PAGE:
In short, for researchers pursuing the holy grail of tenure, there is simply no reason to create anything for a non-academic audience. The machine actually punishesthose that do. After all, if you spend your time penning a mass-market Random House book instead of revising and resubmitting that paper for Abstract Concepts Quarterly, well, you mustn\’t want tenure very much, right? Perhaps the department is going in a different direction.
But what about all the years after tenure? Won\’t researchers considerably more eager to write for any non-academic audience once their jobs are secure? Sadly, this rarely happens.
Tenure was originally created to shield researchers in the political and institutional backlash that is a result of conducting and publicizing controversial or else \”unwelcome\” research. It gives researchers the liberty to pursue truth once the powers-that-be would prefer the reality to remain hidden. Tenure is a tool designed to help researchers get to the goal of creating new knowledge and taking advantage of that knowledge to influence opinions and change the world for that better, politics and power be damned.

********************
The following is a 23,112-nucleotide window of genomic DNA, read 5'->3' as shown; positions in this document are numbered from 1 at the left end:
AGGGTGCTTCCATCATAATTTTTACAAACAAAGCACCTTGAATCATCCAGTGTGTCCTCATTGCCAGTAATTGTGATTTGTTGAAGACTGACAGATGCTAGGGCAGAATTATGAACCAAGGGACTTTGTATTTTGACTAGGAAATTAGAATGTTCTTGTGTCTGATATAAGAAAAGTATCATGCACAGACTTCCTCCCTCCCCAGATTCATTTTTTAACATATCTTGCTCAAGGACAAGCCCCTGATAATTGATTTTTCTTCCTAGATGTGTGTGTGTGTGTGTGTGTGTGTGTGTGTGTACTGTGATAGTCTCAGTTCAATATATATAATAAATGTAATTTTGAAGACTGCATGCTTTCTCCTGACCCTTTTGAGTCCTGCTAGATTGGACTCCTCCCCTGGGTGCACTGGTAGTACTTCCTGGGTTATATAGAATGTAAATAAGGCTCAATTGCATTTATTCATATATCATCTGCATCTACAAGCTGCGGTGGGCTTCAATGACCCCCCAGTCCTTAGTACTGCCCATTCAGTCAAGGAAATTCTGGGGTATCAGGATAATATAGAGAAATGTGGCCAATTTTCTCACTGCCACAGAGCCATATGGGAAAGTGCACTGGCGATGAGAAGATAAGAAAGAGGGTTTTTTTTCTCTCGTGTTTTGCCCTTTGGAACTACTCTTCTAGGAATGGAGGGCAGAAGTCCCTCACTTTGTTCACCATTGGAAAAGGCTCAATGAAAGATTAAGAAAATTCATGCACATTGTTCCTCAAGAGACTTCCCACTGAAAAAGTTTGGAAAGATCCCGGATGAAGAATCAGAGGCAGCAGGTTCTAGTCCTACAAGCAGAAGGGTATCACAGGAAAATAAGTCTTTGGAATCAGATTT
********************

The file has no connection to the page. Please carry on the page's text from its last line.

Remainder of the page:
Unfortunately, in a lot of academia, including the social sciences, tenure is not looked at as a tool for reaching a goal. It has become the aim itself. Does everyone have this attitude? Absolutely not. But far too many do. And this is arguably the fault of the schools and departments which use tenure like a carrot, dangling it in front of young researchers as a way to get them to publish lots of peer-reviewed papers in the school\’s name. Doing this bolsters the school\’s prestige-and earns it more funding, and perhaps higher U.S. News rankings, consequently. At the same time, though, the practice effectively warps the researcher\’s perspective and can dull sense at all of civic responsibility or ambition he or she may previously have possessed. The main focus becomes winning tenure, not educating society or increasing the world.